The Hathor Legacy
Paul Taylor, one of the artists on The Cownt, was recently interviewed for the Hathor Legacy site about his popular webcomic Wapsi Square. It's a cool article with some great insight into Paul and his work, but I'm also linking to it because it introduced me to the Hathor Legacy site itself.
I haven't browsed much yet to see how much our specific tastes and opinions align, but I love the concept and the tag-line, "the search for good female characters." You can read their mission statement here and catch up on the conversation here. What I can't seem to find there is any mention of who Hathor is, but a quick Google tells me that she was the Egyptian goddess of love, music, and beauty.
The Bechdel Rule
One of the things the Hathor Legacy mentions is Alison Bechdel's famous movie test. It's an easy test to remember and sets up some great criteria that more writers should implement. To pass it, a movie just needs to have 1) at least two women in it who 2) talk to each other about 3) something besides a man. The Hathor Legacy adds that the women should be named characters, which I suppose is an okay amendment, but it's worth noting that it's not in the original comic strip that the Rule came from.
Also not in the original strip is any sort of suggestion about what this Rule should be used for. It's in the context of one woman sharing her personal preferences with another woman and it's never said that all movies should have these elements. I don't see that suggestion in my initial look-over of the Hathor Legacy either. What I'm getting - and what I totally agree with - is simply that more movies should be that way. The Hathor Legacy also includes TV shows, books, and comics, but admits that this is less of a problem in those formats.
I'm looking forward to finding out what the Hathor Legacy writers are into and what they think should be better. In the meantime, NPR also recently had this discussion and came up with its own, short list of shows that meet the Rule's criteria (giving special mention to The Middleman, yay!).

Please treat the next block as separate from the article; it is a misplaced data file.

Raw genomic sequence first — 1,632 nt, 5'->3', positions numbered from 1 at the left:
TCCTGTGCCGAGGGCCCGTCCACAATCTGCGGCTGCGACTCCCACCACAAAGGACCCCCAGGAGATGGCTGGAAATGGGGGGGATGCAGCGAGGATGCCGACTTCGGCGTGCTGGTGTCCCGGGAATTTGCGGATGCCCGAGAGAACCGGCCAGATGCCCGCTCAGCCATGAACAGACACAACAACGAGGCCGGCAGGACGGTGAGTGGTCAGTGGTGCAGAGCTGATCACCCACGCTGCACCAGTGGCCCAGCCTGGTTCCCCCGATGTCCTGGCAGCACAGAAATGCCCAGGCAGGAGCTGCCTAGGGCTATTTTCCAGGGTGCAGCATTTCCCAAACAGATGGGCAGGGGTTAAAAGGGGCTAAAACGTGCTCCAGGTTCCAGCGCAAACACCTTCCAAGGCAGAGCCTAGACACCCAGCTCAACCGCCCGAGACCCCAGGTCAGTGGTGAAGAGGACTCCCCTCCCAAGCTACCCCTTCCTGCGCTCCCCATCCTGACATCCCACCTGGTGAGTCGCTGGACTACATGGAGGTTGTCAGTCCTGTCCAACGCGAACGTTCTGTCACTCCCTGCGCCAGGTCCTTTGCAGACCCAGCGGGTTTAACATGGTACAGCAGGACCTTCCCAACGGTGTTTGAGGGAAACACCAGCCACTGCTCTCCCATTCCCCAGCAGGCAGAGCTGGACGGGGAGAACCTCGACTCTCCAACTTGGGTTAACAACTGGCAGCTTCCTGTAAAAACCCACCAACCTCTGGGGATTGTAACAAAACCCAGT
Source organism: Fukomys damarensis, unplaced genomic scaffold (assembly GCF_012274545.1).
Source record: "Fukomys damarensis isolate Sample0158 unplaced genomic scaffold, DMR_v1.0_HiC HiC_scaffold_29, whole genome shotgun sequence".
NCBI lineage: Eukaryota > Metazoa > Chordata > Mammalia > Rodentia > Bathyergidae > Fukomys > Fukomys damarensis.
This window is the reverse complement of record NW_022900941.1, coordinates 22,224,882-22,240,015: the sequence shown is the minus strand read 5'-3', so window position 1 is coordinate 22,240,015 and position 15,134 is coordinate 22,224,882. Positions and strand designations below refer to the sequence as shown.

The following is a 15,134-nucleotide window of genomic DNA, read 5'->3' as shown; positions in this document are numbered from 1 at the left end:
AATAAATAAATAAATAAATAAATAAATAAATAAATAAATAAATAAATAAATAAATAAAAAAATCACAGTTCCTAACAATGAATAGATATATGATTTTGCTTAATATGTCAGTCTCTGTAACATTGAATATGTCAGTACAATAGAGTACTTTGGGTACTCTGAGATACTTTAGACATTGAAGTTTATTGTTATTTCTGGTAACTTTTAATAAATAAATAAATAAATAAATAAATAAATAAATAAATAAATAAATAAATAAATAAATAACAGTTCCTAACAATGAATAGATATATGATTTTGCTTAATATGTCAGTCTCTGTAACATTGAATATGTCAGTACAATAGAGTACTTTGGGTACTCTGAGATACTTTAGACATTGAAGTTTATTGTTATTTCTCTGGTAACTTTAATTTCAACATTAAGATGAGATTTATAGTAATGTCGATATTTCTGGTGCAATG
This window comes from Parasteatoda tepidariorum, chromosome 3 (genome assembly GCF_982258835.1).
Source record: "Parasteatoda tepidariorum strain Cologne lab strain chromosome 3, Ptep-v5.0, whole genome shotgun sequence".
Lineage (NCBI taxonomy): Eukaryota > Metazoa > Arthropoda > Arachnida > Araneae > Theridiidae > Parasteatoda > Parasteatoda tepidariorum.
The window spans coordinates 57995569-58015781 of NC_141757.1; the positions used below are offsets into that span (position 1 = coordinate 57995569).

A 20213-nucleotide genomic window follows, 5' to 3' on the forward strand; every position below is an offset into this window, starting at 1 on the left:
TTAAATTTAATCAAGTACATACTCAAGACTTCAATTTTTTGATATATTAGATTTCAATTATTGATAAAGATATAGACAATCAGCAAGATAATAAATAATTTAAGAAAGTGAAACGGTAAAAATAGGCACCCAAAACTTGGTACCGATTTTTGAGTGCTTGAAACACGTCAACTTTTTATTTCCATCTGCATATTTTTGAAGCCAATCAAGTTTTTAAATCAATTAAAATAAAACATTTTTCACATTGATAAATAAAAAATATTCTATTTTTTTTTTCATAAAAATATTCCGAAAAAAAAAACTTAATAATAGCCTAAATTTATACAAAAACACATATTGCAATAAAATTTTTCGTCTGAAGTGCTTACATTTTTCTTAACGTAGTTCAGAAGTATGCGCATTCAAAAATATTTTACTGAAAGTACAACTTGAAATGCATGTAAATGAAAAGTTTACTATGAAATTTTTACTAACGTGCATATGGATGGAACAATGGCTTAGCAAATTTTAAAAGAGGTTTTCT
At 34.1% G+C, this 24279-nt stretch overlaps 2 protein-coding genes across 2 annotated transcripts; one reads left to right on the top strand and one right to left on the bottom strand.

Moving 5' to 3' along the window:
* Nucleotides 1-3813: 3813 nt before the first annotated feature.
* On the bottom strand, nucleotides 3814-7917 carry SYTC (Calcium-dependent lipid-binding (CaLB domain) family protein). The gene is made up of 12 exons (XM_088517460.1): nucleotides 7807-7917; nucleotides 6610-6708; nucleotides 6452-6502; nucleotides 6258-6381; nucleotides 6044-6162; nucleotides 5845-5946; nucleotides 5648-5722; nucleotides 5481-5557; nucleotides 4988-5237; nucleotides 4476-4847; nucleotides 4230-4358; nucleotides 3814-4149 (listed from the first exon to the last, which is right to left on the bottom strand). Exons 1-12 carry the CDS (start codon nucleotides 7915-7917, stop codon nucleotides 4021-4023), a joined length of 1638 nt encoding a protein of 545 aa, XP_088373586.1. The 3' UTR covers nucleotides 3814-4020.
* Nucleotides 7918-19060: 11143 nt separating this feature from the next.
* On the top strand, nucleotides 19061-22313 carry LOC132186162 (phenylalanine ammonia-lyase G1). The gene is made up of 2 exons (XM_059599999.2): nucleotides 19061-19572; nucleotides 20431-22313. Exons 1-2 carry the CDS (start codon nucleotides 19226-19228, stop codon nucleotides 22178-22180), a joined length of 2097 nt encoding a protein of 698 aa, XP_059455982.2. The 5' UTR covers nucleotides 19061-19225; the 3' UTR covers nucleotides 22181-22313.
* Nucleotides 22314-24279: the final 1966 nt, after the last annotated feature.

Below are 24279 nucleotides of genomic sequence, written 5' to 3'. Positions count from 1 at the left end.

Did you know NPR had a pop culture blog? How have I been missing that?
Okay, on to other stuff that may or may not meet the Bechdel Rule, but that's okay too...
I started reading this webcomic expecting a typical action/adventure story, but it's a lot more than just that. Sure there are jet packs and robot pilots and mysteries, but there's also a beautiful, quiet story about a young woman trying to figure out where she fits into the world around her. And the art's amazing. Start here and click Next.
Atomic Robo and the Sparrow
I'll have more to say about Atomic Robo's awesome Sparrow character later, but for now, you can see what her creators have to say about her here, including how she was initially going to be a dude until it became apparent that a lot of Atomic Robo readers are girls. Very cool.
Pappy's got a Golden Age story about everyone's favorite teen super-heroine from the '40s.
Lost: Season Five
Gettin' excited! (Thanks, /Film!)
Courtney Crumrin and the Prince of Nowhere
Newsarama talks with Ted Naifeh about the latest installment in his awesome series of charmingly spooky graphic novels.
Resident Evil 4
It's coming. I'm nervous about it, but I liked the first two enough that I'm still excited to see more. (The third one was okay.)
Coming in February from Image Comics.
AMBER ATOMS #1
story, art & cover KELLY YATES
colors MICHAEL E. WIGGAM
Blast-off with the newest sci-fi adventure heroine Amber Atoms! Follow the ongoing adventures of this modern day "Flash Gordon" as Amber dreams of leaving her mundane life, but not exactly how she imagined. Mercenaries and aliens suddenly invade Amber's world as she learns that her family history could decide the fate of the galaxy.
FEBRUARY 18 - 32 PAGES - FC - $3.50